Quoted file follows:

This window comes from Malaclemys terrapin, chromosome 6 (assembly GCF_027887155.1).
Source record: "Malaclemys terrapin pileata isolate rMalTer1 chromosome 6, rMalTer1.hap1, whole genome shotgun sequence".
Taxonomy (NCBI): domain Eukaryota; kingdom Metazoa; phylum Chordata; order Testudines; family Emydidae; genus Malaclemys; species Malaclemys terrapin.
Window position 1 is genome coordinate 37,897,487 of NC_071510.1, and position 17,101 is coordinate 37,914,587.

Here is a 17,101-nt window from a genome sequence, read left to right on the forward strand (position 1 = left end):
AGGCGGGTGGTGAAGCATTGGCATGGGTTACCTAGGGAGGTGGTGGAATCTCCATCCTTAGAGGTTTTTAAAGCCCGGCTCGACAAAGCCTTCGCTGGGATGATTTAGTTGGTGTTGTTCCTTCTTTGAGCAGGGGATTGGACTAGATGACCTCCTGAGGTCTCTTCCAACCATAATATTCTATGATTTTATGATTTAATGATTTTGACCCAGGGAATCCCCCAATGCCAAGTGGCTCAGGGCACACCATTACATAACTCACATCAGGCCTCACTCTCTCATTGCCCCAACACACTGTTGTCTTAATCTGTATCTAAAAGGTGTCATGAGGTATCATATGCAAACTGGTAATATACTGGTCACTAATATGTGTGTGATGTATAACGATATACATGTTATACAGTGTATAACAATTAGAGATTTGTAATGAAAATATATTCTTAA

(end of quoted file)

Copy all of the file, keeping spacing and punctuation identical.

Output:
This window comes from Malaclemys terrapin, chromosome 6 (assembly GCF_027887155.1).
Source record: "Malaclemys terrapin pileata isolate rMalTer1 chromosome 6, rMalTer1.hap1, whole genome shotgun sequence".
Taxonomy (NCBI): domain Eukaryota; kingdom Metazoa; phylum Chordata; order Testudines; family Emydidae; genus Malaclemys; species Malaclemys terrapin.
Window position 1 is genome coordinate 37,897,487 of NC_071510.1, and position 17,101 is coordinate 37,914,587.

Here is a 17,101-nt window from a genome sequence, read left to right on the forward strand (position 1 = left end):
AGGCGGGTGGTGAAGCATTGGCATGGGTTACCTAGGGAGGTGGTGGAATCTCCATCCTTAGAGGTTTTTAAAGCCCGGCTCGACAAAGCCTTCGCTGGGATGATTTAGTTGGTGTTGTTCCTTCTTTGAGCAGGGGATTGGACTAGATGACCTCCTGAGGTCTCTTCCAACCATAATATTCTATGATTTTATGATTTAATGATTTTGACCCAGGGAATCCCCCAATGCCAAGTGGCTCAGGGCACACCATTACATAACTCACATCAGGCCTCACTCTCTCATTGCCCCAACACACTGTTGTCTTAATCTGTATCTAAAAGGTGTCATGAGGTATCATATGCAAACTGGTAATATACTGGTCACTAATATGTGTGTGATGTATAACGATATACATGTTATACAGTGTATAACAATTAGAGATTTGTAATGAAAATATATTCTTAA